DHL to focus on logistics for a future borderless ecommerce trade in the EU

Monday 2 June 2014 13:23 CET | News

DHL, a global shipping company, aims at developing the current logistics infrastructure to boost EU’s ecommerce business beyond the region`s country borders, reports.

According to Andrej Busch, CEO DHL Parcel Europe, online retailers just needed to be able to get a product or service to an online buyer and the only requirement was enough infrastructure to enable shipping.

As ecommerce evolved, he points out, the second step was scalable infrastructure. The shipping cost of an item had to be kept at a low rate in as much as to be still profitable to send it to a shopper, especially for the sale of consumer electronics online. Scalable infrastructure requires logistic density and delivery volume, which are features of more mature logistics networks.

As a last phase, Busch concludes, online fashion required a convenient return policy infrastructure solution. Customers who purchase fashion require cheap return of items that don’t fit or don’t meet their expectations, via solutions such as click-and-collect, or drop off and pick up points.

Busch envisages that logistics will head towards the solutions for FMCG and grocery retailers who ship perishable, chilled and cheap items. DHL already provides grocery e-retailers with solutions such as the multi-box, which is a recyclable box that keeps items chilled until a customer can come home. The box can then be left out for a DHL courier to retrieve.
Andrej Busch highlights that DHL already provides scalable, established logistics infrastructure in Germany and abroad, and offers a range of solutions tailored for different aspects of ecommerce. DHL’s agenda for the future is to further export its logistics solutions to other European countries.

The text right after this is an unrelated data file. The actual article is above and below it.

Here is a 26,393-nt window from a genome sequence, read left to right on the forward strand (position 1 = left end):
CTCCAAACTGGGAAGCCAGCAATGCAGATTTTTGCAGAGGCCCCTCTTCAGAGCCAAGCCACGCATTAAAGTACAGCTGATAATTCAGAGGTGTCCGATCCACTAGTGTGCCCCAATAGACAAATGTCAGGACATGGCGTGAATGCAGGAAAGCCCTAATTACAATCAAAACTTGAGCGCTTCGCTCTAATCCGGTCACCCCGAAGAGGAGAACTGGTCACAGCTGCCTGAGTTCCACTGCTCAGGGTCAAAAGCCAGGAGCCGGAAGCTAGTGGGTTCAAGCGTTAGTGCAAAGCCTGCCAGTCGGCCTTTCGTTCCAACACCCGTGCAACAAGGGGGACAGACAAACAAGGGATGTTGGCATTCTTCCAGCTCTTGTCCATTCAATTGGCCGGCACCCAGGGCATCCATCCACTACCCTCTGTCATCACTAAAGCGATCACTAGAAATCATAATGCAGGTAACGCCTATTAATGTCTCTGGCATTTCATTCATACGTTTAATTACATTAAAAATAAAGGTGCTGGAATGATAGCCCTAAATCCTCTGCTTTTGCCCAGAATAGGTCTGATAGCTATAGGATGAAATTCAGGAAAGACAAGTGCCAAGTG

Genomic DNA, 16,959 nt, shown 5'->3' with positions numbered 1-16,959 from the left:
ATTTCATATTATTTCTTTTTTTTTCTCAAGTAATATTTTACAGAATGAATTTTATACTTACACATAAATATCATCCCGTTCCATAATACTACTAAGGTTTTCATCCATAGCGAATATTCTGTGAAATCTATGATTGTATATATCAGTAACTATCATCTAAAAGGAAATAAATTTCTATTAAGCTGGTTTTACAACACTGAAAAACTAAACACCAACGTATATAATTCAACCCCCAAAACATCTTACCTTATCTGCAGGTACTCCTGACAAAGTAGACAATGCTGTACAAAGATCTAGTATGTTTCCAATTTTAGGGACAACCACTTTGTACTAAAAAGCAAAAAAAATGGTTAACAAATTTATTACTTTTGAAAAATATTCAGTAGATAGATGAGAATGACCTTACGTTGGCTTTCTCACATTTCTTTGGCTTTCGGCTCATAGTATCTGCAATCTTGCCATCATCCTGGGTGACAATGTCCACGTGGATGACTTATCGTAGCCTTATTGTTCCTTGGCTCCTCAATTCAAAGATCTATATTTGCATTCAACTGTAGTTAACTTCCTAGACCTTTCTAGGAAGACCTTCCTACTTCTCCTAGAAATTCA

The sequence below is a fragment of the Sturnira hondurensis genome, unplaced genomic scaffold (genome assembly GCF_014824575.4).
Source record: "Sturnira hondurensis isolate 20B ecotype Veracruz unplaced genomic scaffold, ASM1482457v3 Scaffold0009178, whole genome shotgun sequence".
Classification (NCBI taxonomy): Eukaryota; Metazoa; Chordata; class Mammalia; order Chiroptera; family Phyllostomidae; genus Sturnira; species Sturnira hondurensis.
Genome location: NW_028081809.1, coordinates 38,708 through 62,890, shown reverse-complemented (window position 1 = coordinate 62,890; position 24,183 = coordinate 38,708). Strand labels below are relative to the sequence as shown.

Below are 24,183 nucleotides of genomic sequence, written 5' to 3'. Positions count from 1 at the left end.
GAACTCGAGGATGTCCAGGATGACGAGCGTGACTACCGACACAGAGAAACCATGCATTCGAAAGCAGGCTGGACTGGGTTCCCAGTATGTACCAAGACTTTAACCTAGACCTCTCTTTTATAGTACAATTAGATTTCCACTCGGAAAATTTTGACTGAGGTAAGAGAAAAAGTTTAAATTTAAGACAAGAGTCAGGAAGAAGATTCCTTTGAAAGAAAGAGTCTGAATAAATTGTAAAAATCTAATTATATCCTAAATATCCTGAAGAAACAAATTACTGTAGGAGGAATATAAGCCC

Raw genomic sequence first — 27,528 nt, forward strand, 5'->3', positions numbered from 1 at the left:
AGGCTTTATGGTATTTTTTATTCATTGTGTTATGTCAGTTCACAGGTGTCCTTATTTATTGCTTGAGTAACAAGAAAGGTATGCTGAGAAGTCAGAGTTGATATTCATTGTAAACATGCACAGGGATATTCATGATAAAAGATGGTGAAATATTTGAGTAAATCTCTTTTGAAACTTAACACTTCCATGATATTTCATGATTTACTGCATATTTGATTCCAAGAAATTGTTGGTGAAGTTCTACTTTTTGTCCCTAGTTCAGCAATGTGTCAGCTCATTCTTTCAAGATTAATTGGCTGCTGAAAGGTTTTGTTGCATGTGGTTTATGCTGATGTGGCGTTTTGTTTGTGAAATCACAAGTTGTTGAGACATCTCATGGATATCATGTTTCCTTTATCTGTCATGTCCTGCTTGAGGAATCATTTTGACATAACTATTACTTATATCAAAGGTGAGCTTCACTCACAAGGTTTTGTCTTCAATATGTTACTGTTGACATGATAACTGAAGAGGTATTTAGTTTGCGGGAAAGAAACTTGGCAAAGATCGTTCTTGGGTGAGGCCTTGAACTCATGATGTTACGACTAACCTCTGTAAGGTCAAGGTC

The German logistics company is pooling existing European delivery networks (Benelux, Poland and Czech Republic) not just to introduce the infrastructure necessary for ecommerce, but as Andrej Busch emphasized, to seize on the chance to bring the idea of a united European Union market to life.

Busch points out that while there are no customs or tangible borders between EU member states, individual European countries still behave like islands. Cross-border shipping is still expensive and people tend to buy domestically.

The logistics company already announced that Parcel Shops/Pack stations will be expanded in 2014. Busch revealed that the goal was to set up 25 kiosks in the Netherlands and 15 in Italy, with further expansion planned for the coming years. Pack stations are one way to solve the problem of inconvenient returns (especially for fashion e-tailers) by providing a place for online shoppers to drop of unwanted items whenever is convenient for them.

DHL Parcel Europe provides international return solutions in more than 23 European countries and own delivery networks in Benelux, Poland and Czech Republic.

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Keywords: EU, DHL, logistics, shipping, ecommerce, borderless, infrastructure, parcel shop, pack station
Categories: Payments & Commerce
Countries: World
This article is part of category

Payments & Commerce